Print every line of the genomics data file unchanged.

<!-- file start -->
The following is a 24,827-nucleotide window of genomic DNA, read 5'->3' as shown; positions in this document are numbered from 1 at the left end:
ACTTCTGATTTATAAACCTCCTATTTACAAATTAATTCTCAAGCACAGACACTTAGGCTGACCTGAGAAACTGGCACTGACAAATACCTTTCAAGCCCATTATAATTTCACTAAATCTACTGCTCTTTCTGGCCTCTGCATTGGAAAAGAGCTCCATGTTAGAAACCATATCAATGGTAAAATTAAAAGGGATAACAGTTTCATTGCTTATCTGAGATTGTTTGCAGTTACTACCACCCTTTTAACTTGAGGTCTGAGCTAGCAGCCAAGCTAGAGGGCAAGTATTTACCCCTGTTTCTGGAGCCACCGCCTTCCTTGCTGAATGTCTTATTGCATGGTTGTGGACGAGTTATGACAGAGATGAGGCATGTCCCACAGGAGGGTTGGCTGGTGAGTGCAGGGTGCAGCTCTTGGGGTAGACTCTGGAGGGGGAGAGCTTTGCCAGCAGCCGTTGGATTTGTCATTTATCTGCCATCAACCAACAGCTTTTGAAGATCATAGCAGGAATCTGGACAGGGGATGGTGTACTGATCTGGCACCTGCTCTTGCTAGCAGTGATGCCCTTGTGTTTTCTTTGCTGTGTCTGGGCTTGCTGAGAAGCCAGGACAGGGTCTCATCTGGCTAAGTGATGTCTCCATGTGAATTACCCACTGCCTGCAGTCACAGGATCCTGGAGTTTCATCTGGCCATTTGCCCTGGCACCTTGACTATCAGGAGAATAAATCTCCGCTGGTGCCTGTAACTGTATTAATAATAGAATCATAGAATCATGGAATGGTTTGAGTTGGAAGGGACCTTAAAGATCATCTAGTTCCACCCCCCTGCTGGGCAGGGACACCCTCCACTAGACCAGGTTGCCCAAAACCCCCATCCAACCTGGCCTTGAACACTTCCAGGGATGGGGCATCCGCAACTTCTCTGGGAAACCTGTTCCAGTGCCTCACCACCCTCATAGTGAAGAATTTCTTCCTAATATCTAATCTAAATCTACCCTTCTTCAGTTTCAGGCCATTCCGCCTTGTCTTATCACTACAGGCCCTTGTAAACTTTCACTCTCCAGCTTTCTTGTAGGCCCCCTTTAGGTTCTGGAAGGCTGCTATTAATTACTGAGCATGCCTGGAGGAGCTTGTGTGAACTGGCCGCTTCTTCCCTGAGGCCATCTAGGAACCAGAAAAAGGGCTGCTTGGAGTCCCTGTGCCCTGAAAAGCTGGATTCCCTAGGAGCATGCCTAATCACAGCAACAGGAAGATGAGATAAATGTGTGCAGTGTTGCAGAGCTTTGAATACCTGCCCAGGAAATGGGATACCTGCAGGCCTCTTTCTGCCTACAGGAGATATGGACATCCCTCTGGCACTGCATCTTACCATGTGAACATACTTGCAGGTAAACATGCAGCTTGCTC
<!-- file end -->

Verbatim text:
The following is a 24,827-nucleotide window of genomic DNA, read 5'->3' as shown; positions in this document are numbered from 1 at the left end:
ACTTCTGATTTATAAACCTCCTATTTACAAATTAATTCTCAAGCACAGACACTTAGGCTGACCTGAGAAACTGGCACTGACAAATACCTTTCAAGCCCATTATAATTTCACTAAATCTACTGCTCTTTCTGGCCTCTGCATTGGAAAAGAGCTCCATGTTAGAAACCATATCAATGGTAAAATTAAAAGGGATAACAGTTTCATTGCTTATCTGAGATTGTTTGCAGTTACTACCACCCTTTTAACTTGAGGTCTGAGCTAGCAGCCAAGCTAGAGGGCAAGTATTTACCCCTGTTTCTGGAGCCACCGCCTTCCTTGCTGAATGTCTTATTGCATGGTTGTGGACGAGTTATGACAGAGATGAGGCATGTCCCACAGGAGGGTTGGCTGGTGAGTGCAGGGTGCAGCTCTTGGGGTAGACTCTGGAGGGGGAGAGCTTTGCCAGCAGCCGTTGGATTTGTCATTTATCTGCCATCAACCAACAGCTTTTGAAGATCATAGCAGGAATCTGGACAGGGGATGGTGTACTGATCTGGCACCTGCTCTTGCTAGCAGTGATGCCCTTGTGTTTTCTTTGCTGTGTCTGGGCTTGCTGAGAAGCCAGGACAGGGTCTCATCTGGCTAAGTGATGTCTCCATGTGAATTACCCACTGCCTGCAGTCACAGGATCCTGGAGTTTCATCTGGCCATTTGCCCTGGCACCTTGACTATCAGGAGAATAAATCTCCGCTGGTGCCTGTAACTGTATTAATAATAGAATCATAGAATCATGGAATGGTTTGAGTTGGAAGGGACCTTAAAGATCATCTAGTTCCACCCCCCTGCTGGGCAGGGACACCCTCCACTAGACCAGGTTGCCCAAAACCCCCATCCAACCTGGCCTTGAACACTTCCAGGGATGGGGCATCCGCAACTTCTCTGGGAAACCTGTTCCAGTGCCTCACCACCCTCATAGTGAAGAATTTCTTCCTAATATCTAATCTAAATCTACCCTTCTTCAGTTTCAGGCCATTCCGCCTTGTCTTATCACTACAGGCCCTTGTAAACTTTCACTCTCCAGCTTTCTTGTAGGCCCCCTTTAGGTTCTGGAAGGCTGCTATTAATTACTGAGCATGCCTGGAGGAGCTTGTGTGAACTGGCCGCTTCTTCCCTGAGGCCATCTAGGAACCAGAAAAAGGGCTGCTTGGAGTCCCTGTGCCCTGAAAAGCTGGATTCCCTAGGAGCATGCCTAATCACAGCAACAGGAAGATGAGATAAATGTGTGCAGTGTTGCAGAGCTTTGAATACCTGCCCAGGAAATGGGATACCTGCAGGCCTCTTTCTGCCTACAGGAGATATGGACATCCCTCTGGCACTGCATCTTACCATGTGAACATACTTGCAGGTAAACATGCAGCTTGCTC